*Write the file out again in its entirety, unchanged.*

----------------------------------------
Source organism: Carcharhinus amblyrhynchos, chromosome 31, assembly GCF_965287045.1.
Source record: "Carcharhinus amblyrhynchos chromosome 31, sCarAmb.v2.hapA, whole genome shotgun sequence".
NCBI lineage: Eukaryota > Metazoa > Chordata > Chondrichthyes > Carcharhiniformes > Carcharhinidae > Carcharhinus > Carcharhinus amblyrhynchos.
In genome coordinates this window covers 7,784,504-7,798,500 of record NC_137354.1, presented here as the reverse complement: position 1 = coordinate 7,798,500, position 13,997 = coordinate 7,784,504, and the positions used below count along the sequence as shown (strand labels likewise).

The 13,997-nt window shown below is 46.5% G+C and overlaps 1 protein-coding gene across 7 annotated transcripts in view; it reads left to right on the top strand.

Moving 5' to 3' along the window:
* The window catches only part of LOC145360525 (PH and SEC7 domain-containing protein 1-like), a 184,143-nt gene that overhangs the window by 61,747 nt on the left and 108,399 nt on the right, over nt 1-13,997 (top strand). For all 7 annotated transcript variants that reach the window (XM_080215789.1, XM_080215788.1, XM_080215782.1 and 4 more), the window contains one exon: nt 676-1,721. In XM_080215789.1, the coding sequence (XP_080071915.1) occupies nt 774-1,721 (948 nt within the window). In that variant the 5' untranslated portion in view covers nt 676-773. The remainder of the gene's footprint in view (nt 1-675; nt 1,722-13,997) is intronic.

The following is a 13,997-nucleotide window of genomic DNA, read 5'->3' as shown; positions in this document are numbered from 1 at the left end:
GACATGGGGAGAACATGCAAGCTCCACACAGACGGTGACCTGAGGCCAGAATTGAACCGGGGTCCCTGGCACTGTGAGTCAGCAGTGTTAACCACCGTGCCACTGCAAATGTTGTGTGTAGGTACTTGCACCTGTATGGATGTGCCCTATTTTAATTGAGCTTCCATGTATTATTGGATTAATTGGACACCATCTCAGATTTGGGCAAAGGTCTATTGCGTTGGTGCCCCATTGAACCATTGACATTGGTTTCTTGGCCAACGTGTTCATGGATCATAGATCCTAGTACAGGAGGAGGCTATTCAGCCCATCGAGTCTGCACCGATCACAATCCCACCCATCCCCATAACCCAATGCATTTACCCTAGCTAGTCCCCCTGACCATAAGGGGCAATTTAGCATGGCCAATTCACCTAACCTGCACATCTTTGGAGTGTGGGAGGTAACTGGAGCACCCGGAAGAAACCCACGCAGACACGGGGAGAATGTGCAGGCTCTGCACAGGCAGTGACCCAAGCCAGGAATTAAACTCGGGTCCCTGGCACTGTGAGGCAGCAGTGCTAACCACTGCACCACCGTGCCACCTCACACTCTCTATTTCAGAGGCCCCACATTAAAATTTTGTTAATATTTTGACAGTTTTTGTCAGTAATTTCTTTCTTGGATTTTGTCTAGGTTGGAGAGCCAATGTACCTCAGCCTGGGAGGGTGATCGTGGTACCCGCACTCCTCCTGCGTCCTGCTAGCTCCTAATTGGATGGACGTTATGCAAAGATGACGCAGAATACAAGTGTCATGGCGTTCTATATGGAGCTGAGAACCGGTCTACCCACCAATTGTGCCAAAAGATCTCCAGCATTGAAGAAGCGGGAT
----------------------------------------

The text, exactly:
Source organism: Carcharhinus amblyrhynchos, chromosome 31, assembly GCF_965287045.1.
Source record: "Carcharhinus amblyrhynchos chromosome 31, sCarAmb.v2.hapA, whole genome shotgun sequence".
NCBI lineage: Eukaryota > Metazoa > Chordata > Chondrichthyes > Carcharhiniformes > Carcharhinidae > Carcharhinus > Carcharhinus amblyrhynchos.
In genome coordinates this window covers 7,784,504-7,798,500 of record NC_137354.1, presented here as the reverse complement: position 1 = coordinate 7,798,500, position 13,997 = coordinate 7,784,504, and the positions used below count along the sequence as shown (strand labels likewise).

The 13,997-nt window shown below is 46.5% G+C and overlaps 1 protein-coding gene across 7 annotated transcripts in view; it reads left to right on the top strand.

Moving 5' to 3' along the window:
* The window catches only part of LOC145360525 (PH and SEC7 domain-containing protein 1-like), a 184,143-nt gene that overhangs the window by 61,747 nt on the left and 108,399 nt on the right, over nt 1-13,997 (top strand). For all 7 annotated transcript variants that reach the window (XM_080215789.1, XM_080215788.1, XM_080215782.1 and 4 more), the window contains one exon: nt 676-1,721. In XM_080215789.1, the coding sequence (XP_080071915.1) occupies nt 774-1,721 (948 nt within the window). In that variant the 5' untranslated portion in view covers nt 676-773. The remainder of the gene's footprint in view (nt 1-675; nt 1,722-13,997) is intronic.

The following is a 13,997-nucleotide window of genomic DNA, read 5'->3' as shown; positions in this document are numbered from 1 at the left end:
GACATGGGGAGAACATGCAAGCTCCACACAGACGGTGACCTGAGGCCAGAATTGAACCGGGGTCCCTGGCACTGTGAGTCAGCAGTGTTAACCACCGTGCCACTGCAAATGTTGTGTGTAGGTACTTGCACCTGTATGGATGTGCCCTATTTTAATTGAGCTTCCATGTATTATTGGATTAATTGGACACCATCTCAGATTTGGGCAAAGGTCTATTGCGTTGGTGCCCCATTGAACCATTGACATTGGTTTCTTGGCCAACGTGTTCATGGATCATAGATCCTAGTACAGGAGGAGGCTATTCAGCCCATCGAGTCTGCACCGATCACAATCCCACCCATCCCCATAACCCAATGCATTTACCCTAGCTAGTCCCCCTGACCATAAGGGGCAATTTAGCATGGCCAATTCACCTAACCTGCACATCTTTGGAGTGTGGGAGGTAACTGGAGCACCCGGAAGAAACCCACGCAGACACGGGGAGAATGTGCAGGCTCTGCACAGGCAGTGACCCAAGCCAGGAATTAAACTCGGGTCCCTGGCACTGTGAGGCAGCAGTGCTAACCACTGCACCACCGTGCCACCTCACACTCTCTATTTCAGAGGCCCCACATTAAAATTTTGTTAATATTTTGACAGTTTTTGTCAGTAATTTCTTTCTTGGATTTTGTCTAGGTTGGAGAGCCAATGTACCTCAGCCTGGGAGGGTGATCGTGGTACCCGCACTCCTCCTGCGTCCTGCTAGCTCCTAATTGGATGGACGTTATGCAAAGATGACGCAGAATACAAGTGTCATGGCGTTCTATATGGAGCTGAGAACCGGTCTACCCACCAATTGTGCCAAAAGATCTCCAGCATTGAAGAAGCGGGAT